I did no surface embellishment or insets on my version. I wanted it very plain due to the vivid design of the print fabric. I accomplished that by simply cutting the CF on the fold and adding a faced slit. More on that in a bit.
This is from Fabric.com and described as a "Telio rayon slub challis". It was a delight to sew. It had a tendency to shift and ravel like most rayons but this was tamed with spray starch. I cut out my pattern pieces and by the second piece saw this problem. I proceeded to cut and then took them all to the ironing board where I sprayed each seam area lightly and ironed with a dry iron. Then I repeated the process. All seam edges got this double starching. After that the pieces were put back on their pattern tissue and trimmed and recut as they had stretched out of shape in that process. You can see the distortion below. A lot of recutting and a lot of scraps to prove it!
Starching kept the raveling to a minimum. I would definitely sew this fabric again,
I made changes to the construction due to my fabric and style choices. First change was making all seams into French seams. Next I decided to use the Burrito method for the faced shoulder yokes but let's start with the elimination of the embellished inset at upper center front bodice first. I decided to make a simple slit neckline at CF and even did a practice version on a scrap first just to be sure I could pull it off. There was enough going on with my fabric choice and I felt no further embellishment was needed.
A line was established down center front. A piece of the fashion fabric was fused to woven cotton fusible. It was cut into the shape I wanted for the facing, which was small, and the edges were serged.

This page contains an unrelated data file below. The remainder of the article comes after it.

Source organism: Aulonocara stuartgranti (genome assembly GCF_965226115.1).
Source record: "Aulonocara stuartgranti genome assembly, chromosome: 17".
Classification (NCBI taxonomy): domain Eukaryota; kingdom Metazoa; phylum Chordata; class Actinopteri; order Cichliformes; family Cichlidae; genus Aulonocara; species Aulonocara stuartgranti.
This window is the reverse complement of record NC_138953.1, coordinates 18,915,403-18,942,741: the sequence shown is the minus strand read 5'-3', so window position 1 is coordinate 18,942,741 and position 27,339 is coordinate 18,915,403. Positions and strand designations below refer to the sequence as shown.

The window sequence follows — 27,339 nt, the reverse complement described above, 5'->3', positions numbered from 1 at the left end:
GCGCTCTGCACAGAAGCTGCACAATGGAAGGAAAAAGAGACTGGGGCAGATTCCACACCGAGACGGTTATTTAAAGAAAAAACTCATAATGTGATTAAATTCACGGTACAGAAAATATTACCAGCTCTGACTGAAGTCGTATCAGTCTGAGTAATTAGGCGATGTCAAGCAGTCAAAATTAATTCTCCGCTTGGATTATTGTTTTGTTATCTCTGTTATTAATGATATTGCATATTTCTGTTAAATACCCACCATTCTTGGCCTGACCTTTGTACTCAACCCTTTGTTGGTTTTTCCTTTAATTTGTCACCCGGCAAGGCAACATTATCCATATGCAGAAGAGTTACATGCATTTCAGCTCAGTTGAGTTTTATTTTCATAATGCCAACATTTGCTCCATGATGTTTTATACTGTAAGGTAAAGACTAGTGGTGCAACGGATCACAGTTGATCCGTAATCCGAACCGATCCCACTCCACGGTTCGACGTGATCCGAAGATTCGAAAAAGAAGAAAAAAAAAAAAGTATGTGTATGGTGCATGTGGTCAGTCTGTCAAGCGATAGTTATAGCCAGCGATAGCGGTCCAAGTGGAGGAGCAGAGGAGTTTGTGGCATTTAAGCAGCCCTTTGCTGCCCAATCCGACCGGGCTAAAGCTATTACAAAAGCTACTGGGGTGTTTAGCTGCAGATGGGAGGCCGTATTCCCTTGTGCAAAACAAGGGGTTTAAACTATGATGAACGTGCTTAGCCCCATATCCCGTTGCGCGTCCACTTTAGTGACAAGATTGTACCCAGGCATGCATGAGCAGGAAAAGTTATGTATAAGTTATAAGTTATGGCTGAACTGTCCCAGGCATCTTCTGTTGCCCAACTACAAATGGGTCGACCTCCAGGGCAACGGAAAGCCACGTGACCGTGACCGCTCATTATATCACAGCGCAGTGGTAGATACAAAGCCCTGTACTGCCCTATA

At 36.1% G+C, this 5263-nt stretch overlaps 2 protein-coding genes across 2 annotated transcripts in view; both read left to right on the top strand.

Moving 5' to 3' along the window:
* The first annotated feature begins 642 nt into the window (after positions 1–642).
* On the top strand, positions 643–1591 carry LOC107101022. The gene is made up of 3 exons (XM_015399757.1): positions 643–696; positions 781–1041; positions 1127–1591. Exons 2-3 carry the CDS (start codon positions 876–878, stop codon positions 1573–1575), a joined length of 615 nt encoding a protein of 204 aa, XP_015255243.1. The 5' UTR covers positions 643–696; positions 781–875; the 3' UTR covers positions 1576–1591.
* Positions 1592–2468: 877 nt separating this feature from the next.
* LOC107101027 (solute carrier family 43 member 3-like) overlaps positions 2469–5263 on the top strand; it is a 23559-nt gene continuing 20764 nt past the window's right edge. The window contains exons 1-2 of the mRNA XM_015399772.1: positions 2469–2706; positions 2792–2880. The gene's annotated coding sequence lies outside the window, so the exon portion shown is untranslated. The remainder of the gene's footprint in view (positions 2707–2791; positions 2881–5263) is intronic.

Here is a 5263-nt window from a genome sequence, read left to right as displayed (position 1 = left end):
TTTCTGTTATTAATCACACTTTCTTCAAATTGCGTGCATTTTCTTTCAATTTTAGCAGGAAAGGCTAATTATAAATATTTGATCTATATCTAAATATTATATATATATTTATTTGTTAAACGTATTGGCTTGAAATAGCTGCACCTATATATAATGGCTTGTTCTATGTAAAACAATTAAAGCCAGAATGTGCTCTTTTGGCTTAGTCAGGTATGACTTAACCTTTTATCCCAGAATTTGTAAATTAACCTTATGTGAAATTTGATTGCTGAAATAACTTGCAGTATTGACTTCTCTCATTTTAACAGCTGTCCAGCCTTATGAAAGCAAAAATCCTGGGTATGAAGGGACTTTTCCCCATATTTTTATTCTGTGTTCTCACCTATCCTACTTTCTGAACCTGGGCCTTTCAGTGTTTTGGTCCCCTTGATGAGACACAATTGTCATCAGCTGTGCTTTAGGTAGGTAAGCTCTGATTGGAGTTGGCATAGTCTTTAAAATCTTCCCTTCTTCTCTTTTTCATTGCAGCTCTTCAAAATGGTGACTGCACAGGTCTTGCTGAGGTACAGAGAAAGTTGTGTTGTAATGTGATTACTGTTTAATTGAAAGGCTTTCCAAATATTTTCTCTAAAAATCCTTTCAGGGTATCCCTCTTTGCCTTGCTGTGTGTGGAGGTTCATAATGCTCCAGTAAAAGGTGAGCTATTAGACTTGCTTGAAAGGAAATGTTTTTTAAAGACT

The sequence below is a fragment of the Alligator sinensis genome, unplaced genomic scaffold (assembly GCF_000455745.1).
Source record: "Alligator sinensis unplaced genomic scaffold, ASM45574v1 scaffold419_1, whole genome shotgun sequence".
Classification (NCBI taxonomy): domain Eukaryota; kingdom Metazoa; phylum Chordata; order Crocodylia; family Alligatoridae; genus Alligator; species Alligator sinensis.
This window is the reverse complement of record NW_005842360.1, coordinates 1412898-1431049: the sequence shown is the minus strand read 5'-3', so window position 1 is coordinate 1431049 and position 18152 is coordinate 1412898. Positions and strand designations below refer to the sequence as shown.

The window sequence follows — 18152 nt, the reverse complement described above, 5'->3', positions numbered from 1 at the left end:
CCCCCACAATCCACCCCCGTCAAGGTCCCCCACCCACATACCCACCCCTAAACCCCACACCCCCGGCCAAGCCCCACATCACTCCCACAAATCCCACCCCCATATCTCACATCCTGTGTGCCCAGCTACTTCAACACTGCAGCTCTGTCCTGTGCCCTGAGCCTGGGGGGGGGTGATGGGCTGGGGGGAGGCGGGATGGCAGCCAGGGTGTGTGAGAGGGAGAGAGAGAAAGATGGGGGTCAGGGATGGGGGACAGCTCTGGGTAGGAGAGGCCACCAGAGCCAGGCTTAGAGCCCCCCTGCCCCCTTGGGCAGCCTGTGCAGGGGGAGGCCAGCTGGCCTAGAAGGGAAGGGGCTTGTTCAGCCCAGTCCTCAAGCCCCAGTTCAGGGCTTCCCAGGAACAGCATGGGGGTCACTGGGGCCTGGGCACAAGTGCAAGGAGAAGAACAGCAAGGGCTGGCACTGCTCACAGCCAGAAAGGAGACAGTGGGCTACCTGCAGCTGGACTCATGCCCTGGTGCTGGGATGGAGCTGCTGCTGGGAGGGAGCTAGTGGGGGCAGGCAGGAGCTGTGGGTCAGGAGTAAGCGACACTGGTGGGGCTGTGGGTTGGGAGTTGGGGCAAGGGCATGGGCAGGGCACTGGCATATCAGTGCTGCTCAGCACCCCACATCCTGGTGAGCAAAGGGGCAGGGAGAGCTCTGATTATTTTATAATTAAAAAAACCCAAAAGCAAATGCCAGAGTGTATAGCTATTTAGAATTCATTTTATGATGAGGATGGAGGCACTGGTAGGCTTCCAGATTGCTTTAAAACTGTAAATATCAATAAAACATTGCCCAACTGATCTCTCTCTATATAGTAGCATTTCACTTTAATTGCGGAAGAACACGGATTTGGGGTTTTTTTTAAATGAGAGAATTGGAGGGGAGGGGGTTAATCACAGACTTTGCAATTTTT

I simply sewed down the slit in a 1/4 inch seam and sewed across the bottom in a small curve. No fuss.
Next come my changes to the shirring on the back of all the views. I went into this in detail in a previous post as I know a lot of people out there are making shirred garments right now and those elastic threads are failing. This method, which I detailed here, is stronger and I personally like the look of the triple zig zagged elastic better. It's a little fussier but you don't have to wrap any bobbins with elastic thread and I do detest doing that.
Now it was time to deal with the shoulders. The pattern has you simply treat the two layers of the shoulder yoke, top and facing, as one and sew it into the sleeve and bodice with a simple seam. I wanted something cleaner than that. I did a classic burrito method which was really simple here.
I sandwiched the sleeve between the fashion fabric and the facing piece and stitched all three layers together. Seam was then graded, pressed away from the sleeve and voila! This unit was then attached to the bodice front and back with French seams, all clean. Nothing on the inside of this garment is open other than the serged inset facing edge and bottom hem.
A lot of attention has to be paid her to where the yoke piece fits in on the sleeve. One maker on Pattern Review inserted it upside down/backwards. The longest edge, opposite the neckline is stitched to the gathered sleeve. Of the two remaining short edges, the longest edge of those two goes to the front bodice and the short edge goes to the back bodice. Follow the notches down on the sleeve if you are confused, The pattern instructions are very confusing on this. Just take your time and it will make sense. Here is how it all lays out.